Q3 2020 Putnam Equity Income Fund Q&A
- The fund outperformed the benchmark for the 1-, 3-, 5-, and 10-year periods ended September 30, 2020.
- Cyclical sectors such as consumer discretionary, materials, and industrials outperformed stocks in less cyclical areas in the third quarter.
- The next few months will likely bring a lot of uncertainty, and our goal is to prepare the fund for a range of scenarios.
How did the fund perform in the third quarter?
For the first time in several quarters, the fund underperformed its Russell 1000 Value benchmark. However, it outperformed the benchmark for the 1-, 3-, 5-, and 10-year periods ended September 30, 2020.
How was the investing environment in the quarter? What has changed since mid-year?
While growth benchmarks continued to trounce their value counterparts, we did start to see a different group of sectors leading the market. Cyclical sectors such as consumer discretionary, materials, and industrials outperformed stocks in less cyclical areas. Notable exceptions among cyclicals were financials and energy. The only sector posting a loss in the third quarter was energy, which declined more than 20% despite steady oil prices. Technology stocks also took a breather in the quarter. In value indexes, technology was the second-worst performing sector for the quarter.
In your view, what caused this sector rotation?
When you consider the backdrop and sentiment, it becomes clear why cyclicals started to outperform. Throughout the summer, investors began to look past the COVID-19 crisis, they saw progress in combatting the pandemic, cases had declined, and economies began to open up. As expectations grew for a sustained economic recovery, investors turned to those cyclical sectors that had been struggling throughout the first half of 2020. It is worth noting that this pro-cyclical stance took a somewhat dramatic turn toward the end of the quarter as we saw resurgences of COVID-19 cases globally and new shutdowns in some economies.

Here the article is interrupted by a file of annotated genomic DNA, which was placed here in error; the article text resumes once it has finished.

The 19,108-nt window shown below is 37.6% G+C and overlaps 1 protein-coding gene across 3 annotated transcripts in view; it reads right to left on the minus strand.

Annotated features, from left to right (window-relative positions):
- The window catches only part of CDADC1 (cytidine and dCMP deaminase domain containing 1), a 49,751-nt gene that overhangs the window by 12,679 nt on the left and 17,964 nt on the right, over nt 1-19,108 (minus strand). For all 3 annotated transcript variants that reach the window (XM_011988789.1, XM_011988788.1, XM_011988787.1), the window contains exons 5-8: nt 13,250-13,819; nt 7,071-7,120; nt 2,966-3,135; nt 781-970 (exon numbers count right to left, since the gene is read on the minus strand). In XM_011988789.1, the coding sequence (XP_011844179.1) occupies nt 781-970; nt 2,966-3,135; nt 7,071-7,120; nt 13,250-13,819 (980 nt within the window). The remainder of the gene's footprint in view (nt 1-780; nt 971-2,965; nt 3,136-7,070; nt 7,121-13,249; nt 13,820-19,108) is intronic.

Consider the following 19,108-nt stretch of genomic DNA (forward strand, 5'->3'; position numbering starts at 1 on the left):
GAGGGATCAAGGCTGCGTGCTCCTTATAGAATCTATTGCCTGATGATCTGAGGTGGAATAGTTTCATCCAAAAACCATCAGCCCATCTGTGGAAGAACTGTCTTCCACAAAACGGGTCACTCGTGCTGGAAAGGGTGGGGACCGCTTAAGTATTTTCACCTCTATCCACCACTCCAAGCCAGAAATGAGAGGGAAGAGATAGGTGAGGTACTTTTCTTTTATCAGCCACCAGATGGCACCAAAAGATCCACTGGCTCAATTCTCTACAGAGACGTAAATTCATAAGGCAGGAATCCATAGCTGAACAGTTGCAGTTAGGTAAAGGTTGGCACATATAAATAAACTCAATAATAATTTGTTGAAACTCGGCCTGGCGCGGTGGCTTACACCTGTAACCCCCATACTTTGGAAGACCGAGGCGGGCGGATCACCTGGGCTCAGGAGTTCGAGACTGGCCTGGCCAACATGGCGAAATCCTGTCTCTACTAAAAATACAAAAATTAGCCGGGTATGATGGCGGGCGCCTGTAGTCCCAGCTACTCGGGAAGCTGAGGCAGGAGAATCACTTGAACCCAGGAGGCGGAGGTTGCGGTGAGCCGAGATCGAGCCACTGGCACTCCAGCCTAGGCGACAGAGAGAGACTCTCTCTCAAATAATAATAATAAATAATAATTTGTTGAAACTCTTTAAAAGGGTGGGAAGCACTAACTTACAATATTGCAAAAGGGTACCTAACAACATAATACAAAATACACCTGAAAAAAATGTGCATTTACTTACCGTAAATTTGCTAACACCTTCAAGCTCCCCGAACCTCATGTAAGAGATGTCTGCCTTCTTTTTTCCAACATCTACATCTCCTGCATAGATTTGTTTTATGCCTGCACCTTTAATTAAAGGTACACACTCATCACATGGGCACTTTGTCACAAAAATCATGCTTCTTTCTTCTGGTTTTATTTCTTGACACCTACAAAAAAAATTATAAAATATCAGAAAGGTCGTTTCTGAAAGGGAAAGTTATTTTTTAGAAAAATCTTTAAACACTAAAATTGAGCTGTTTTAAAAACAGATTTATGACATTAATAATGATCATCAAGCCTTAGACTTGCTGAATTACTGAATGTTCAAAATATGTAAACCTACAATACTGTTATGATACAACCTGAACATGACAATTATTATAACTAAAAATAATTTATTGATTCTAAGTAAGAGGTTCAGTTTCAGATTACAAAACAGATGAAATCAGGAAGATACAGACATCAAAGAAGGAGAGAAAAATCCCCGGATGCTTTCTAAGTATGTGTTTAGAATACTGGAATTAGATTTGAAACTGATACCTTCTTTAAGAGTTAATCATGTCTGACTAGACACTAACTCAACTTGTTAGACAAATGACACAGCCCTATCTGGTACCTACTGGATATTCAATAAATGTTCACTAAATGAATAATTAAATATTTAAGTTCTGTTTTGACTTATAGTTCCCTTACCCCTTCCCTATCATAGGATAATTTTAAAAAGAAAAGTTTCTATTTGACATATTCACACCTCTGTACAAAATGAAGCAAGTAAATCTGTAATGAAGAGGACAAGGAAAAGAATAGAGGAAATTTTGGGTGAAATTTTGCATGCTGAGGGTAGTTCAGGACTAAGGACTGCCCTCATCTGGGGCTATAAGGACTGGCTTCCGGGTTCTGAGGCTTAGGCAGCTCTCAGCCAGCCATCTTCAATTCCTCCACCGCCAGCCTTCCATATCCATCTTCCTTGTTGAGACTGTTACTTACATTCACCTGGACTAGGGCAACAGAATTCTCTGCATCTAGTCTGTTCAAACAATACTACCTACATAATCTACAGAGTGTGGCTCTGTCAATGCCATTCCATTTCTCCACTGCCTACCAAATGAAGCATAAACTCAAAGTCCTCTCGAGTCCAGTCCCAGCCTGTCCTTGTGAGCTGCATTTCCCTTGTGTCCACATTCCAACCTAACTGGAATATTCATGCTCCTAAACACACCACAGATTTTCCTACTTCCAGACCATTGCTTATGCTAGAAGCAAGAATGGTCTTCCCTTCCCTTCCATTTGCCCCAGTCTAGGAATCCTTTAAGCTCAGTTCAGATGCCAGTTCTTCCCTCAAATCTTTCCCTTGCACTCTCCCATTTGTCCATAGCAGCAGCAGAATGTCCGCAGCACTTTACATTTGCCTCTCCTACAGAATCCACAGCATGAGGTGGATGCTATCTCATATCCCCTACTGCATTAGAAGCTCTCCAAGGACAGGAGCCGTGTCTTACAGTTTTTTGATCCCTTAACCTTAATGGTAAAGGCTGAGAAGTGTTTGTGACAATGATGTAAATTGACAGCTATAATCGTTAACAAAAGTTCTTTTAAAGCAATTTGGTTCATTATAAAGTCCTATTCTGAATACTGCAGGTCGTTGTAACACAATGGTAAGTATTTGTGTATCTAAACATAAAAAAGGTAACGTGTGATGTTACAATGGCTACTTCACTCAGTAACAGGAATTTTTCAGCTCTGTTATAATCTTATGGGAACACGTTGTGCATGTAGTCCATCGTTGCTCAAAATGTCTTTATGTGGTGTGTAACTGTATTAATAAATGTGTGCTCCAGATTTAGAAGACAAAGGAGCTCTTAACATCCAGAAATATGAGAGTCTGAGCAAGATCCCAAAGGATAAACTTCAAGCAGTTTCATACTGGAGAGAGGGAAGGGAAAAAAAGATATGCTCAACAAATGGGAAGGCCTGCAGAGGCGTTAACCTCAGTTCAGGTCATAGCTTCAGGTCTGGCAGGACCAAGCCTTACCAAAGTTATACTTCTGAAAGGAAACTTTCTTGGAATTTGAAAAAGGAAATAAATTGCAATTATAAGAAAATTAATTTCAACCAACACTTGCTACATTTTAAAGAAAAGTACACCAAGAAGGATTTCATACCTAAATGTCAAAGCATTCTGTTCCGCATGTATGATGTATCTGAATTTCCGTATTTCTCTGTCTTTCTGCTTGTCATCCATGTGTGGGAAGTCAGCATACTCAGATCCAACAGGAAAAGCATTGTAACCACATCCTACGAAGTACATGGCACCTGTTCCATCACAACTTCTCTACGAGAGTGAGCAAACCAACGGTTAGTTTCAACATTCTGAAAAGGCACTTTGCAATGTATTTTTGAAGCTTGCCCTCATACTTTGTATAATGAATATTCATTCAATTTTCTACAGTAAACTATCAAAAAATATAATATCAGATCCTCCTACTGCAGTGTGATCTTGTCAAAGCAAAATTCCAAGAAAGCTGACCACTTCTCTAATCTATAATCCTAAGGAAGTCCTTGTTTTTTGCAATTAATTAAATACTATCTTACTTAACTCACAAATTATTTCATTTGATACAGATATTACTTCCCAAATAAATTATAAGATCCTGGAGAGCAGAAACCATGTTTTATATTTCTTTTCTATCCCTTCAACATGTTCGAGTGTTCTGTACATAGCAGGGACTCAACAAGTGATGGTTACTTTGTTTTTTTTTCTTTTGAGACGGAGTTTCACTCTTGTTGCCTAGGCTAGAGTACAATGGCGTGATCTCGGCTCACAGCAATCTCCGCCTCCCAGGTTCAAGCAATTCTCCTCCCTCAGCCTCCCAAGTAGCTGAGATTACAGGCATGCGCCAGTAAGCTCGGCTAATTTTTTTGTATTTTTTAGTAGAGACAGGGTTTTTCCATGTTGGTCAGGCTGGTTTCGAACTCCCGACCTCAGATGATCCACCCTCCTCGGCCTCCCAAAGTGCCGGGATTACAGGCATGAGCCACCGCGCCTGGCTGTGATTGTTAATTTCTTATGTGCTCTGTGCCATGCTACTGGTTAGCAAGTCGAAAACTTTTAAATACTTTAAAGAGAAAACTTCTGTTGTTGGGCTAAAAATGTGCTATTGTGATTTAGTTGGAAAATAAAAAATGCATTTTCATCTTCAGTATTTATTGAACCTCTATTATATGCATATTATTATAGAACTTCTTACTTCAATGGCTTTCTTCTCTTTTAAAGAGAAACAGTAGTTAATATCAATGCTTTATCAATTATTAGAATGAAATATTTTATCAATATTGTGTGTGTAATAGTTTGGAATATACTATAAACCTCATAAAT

The financials sector, a significant component of the value universe, continued to struggle in the third quarter. What is your perspective on the sector today?
While most cyclical sectors have already priced in an economic recovery, financial and energy stocks have not, and they have underperformed rather dramatically. However, we continue to view financial stocks, particularly those of banks, as an attractive investment opportunity. Banks are trading at historically low valuations, yet we believe they offer strong balance sheets and are very well capitalized as a result of much stricter regulation since the 2008 financial crisis. We acknowledge that in order for the performance of these stocks to improve, we probably need to see higher interest rates and a slight steepening of the yield curve. If the market prices in a normalized macroeconomic environment at some point in 2021, it is likely that banks would participate in that recovery as investors recognize how inexpensive these assets are.
What were some bright spots in the quarter?
The strong U.S. housing market was beneficial for a number of holdings in our portfolio. Tight inventory, low mortgage rates, and fiscal stimulus have all boosted the housing industry. In addition, home improvement spending has increased, particularly by consumers in higher income brackets, who generally have not experienced job losses to the extent that lower-income consumers have.
Another positive trend, in our view, is consumer savings. The U.S. personal savings rate hit a record high of 33% in April, according to the Bureau of Economic Analysis. Although not as high today, it remains elevated at around 15%. This could mean that consumers may be able to spend and help drive the economy while we wait for a new stimulus plan.
As we enter the final months of 2020, what is your outlook?
The cyclical rally that we saw for most of the quarter has stalled over the past couple of weeks. Investors are trying to determine when — or even whether — economic conditions will normalize. The next few months in particular will bring a lot of uncertainty, which in turn, is likely to result in market volatility. Among the issues distracting investors are rising numbers of COVID-19 cases, a possibly contentious U.S. presidential election, uncertainty about the timing of a COVID-19 vaccine, and debate around a new stimulus package from Congress.
Rather than trying to predict the next headline and the market reactions to it, we continue to focus on longer-term trends. We are working to determine which changes are temporary and which may be permanent and to take advantage of mispricings across all sectors. Our goal, as always, is to prepare the fund for a range of scenarios with a balanced structure for the portfolio. We plan to maintain a mix of cyclical and defensive holdings, investing in our best ideas with a focus on the fundamentals of the businesses.
More in: Equity,